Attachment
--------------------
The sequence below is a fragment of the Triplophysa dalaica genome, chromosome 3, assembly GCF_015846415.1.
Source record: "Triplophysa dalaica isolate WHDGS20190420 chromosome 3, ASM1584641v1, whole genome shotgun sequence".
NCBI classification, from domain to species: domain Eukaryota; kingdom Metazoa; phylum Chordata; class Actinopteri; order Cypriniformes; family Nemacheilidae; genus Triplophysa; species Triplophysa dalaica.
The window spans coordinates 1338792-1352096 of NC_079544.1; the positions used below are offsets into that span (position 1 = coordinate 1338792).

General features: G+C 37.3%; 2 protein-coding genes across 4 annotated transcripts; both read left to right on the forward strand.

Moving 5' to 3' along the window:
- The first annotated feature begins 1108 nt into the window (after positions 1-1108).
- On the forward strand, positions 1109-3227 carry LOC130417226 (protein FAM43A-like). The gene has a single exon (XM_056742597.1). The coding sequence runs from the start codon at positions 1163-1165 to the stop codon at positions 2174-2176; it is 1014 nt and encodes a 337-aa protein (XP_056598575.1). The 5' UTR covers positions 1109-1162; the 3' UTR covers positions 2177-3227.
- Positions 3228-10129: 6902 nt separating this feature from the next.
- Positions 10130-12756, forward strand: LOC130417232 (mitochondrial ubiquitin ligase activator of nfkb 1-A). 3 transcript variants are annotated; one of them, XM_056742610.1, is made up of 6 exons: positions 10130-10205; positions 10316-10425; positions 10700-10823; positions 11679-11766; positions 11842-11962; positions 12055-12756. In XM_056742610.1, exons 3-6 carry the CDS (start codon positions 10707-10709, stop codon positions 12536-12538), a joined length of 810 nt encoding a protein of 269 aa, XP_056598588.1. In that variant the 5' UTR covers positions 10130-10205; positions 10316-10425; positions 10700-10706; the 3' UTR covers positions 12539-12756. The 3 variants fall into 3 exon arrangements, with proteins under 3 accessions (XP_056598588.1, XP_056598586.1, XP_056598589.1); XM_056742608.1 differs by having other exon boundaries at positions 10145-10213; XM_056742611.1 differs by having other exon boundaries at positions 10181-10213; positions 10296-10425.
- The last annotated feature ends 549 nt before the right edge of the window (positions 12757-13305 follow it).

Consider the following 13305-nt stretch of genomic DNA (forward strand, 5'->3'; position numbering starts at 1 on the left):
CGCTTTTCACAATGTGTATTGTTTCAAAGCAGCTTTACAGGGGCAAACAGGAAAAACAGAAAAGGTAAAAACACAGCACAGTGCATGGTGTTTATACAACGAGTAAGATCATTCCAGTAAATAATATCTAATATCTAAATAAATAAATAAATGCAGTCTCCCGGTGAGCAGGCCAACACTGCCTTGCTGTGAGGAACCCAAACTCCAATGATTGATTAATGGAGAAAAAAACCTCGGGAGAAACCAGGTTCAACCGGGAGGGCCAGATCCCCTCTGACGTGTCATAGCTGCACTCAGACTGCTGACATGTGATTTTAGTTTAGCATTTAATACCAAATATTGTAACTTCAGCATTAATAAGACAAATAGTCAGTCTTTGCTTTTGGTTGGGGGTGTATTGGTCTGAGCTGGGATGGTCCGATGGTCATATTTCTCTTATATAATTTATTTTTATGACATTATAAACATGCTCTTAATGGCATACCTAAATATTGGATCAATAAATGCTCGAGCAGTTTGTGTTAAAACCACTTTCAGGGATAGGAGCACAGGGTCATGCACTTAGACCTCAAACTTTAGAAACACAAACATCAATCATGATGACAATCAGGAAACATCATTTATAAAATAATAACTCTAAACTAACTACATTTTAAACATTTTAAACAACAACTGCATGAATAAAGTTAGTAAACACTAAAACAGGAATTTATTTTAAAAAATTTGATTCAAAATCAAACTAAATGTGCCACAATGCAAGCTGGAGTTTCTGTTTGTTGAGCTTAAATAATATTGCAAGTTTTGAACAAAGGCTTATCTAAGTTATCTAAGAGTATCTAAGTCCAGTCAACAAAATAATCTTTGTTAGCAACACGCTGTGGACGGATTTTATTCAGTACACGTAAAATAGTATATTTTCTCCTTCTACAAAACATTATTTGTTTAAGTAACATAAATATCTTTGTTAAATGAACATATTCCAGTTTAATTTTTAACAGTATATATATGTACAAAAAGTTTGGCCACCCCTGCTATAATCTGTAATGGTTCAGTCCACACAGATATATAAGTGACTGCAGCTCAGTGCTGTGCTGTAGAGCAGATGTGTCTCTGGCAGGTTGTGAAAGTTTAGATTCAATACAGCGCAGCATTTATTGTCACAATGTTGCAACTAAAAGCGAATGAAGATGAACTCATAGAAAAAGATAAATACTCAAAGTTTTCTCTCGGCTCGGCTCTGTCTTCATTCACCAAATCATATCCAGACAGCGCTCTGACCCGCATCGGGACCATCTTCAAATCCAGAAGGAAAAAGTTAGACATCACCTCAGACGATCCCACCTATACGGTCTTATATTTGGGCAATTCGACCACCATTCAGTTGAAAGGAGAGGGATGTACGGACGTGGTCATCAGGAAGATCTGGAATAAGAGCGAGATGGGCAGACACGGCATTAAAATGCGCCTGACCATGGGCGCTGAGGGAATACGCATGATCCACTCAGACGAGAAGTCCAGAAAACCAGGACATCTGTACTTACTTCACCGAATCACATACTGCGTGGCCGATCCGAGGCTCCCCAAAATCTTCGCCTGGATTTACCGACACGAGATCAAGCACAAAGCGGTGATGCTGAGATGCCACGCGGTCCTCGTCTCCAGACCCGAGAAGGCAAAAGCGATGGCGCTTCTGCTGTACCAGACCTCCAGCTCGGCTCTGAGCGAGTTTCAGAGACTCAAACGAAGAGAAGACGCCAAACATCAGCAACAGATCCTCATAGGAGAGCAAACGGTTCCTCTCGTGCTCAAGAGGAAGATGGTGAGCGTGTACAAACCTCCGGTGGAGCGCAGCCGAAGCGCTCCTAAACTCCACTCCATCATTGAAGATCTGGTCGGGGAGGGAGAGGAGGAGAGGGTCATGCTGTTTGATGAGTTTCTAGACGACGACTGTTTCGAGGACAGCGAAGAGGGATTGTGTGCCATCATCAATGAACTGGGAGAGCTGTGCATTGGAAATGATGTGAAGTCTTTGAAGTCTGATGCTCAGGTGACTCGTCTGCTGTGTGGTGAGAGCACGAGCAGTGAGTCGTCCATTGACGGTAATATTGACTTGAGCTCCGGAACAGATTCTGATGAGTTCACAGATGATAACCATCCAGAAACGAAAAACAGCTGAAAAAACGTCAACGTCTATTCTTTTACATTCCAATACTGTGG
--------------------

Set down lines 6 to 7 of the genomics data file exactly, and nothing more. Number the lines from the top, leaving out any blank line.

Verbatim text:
Moving 5' to 3' along the window:
- The first annotated feature begins 1108 nt into the window (after positions 1-1108).